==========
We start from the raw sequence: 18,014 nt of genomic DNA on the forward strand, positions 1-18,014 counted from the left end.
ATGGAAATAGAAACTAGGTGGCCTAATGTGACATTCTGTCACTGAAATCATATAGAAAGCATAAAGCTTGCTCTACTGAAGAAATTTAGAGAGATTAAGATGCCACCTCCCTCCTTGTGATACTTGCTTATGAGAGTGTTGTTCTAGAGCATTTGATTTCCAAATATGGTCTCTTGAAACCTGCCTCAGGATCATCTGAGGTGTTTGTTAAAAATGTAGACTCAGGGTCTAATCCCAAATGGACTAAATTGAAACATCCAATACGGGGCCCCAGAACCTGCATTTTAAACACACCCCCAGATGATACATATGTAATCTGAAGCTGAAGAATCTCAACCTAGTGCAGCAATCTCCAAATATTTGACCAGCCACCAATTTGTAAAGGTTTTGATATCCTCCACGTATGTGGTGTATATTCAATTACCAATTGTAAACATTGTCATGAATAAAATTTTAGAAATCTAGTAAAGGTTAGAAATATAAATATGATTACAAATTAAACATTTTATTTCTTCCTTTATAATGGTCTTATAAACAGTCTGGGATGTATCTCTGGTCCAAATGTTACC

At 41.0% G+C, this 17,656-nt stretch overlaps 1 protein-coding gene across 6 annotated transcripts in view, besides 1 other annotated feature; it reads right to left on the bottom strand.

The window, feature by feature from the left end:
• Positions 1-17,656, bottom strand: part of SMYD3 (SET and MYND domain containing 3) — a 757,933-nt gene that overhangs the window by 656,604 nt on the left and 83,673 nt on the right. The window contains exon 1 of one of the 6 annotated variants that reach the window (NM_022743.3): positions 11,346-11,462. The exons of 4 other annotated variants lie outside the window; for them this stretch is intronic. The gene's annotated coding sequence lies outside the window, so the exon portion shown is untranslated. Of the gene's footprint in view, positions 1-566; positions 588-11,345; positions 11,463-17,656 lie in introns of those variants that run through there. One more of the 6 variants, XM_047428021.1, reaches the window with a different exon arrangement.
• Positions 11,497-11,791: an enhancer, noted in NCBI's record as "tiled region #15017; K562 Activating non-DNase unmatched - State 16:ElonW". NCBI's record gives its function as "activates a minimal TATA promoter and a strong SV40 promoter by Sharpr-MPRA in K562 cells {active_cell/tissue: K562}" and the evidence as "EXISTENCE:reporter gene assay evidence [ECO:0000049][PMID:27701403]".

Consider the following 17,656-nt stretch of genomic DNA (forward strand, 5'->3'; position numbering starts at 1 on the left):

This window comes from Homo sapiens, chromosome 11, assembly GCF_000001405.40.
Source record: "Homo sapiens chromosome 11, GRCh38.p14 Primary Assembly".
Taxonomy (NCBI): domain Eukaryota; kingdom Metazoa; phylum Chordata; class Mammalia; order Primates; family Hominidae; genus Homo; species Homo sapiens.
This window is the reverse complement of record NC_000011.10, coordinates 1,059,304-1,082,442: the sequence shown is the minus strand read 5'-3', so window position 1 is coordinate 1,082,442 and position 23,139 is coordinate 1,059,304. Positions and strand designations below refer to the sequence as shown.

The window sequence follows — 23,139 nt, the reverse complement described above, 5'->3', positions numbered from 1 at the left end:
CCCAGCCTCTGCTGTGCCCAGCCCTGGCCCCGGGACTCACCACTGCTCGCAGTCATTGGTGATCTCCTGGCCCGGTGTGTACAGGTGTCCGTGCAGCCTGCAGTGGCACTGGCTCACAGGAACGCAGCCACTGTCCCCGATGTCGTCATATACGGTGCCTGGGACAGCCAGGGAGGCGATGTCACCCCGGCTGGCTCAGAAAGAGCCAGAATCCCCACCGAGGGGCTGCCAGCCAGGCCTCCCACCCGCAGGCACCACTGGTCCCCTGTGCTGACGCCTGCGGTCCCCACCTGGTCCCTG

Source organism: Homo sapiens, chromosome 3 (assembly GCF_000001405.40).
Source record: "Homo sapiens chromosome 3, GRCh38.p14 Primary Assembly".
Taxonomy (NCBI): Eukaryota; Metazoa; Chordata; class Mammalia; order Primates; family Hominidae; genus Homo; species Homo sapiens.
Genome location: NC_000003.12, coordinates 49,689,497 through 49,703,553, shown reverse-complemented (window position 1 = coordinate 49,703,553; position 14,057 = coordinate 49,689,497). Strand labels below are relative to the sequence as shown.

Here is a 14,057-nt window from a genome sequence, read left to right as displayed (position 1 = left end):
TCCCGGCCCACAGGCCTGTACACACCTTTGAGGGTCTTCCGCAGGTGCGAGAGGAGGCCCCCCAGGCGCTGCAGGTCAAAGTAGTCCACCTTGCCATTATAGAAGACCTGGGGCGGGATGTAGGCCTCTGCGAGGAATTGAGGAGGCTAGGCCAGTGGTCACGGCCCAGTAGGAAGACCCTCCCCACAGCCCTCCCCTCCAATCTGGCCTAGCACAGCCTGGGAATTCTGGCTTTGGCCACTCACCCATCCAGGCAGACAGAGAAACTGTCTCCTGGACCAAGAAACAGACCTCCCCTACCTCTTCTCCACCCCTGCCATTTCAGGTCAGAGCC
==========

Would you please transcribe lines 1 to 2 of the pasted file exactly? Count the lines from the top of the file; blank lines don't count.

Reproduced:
We start from the raw sequence: 18,014 nt of genomic DNA on the forward strand, positions 1-18,014 counted from the left end.
ATGGAAATAGAAACTAGGTGGCCTAATGTGACATTCTGTCACTGAAATCATATAGAAAGCATAAAGCTTGCTCTACTGAAGAAATTTAGAGAGATTAAGATGCCACCTCCCTCCTTGTGATACTTGCTTATGAGAGTGTTGTTCTAGAGCATTTGATTTCCAAATATGGTCTCTTGAAACCTGCCTCAGGATCATCTGAGGTGTTTGTTAAAAATGTAGACTCAGGGTCTAATCCCAAATGGACTAAATTGAAACATCCAATACGGGGCCCCAGAACCTGCATTTTAAACACACCCCCAGATGATACATATGTAATCTGAAGCTGAAGAATCTCAACCTAGTGCAGCAATCTCCAAATATTTGACCAGCCACCAATTTGTAAAGGTTTTGATATCCTCCACGTATGTGGTGTATATTCAATTACCAATTGTAAACATTGTCATGAATAAAATTTTAGAAATCTAGTAAAGGTTAGAAATATAAATATGATTACAAATTAAACATTTTATTTCTTCCTTTATAATGGTCTTATAAACAGTCTGGGATGTATCTCTGGTCCAAATGTTACC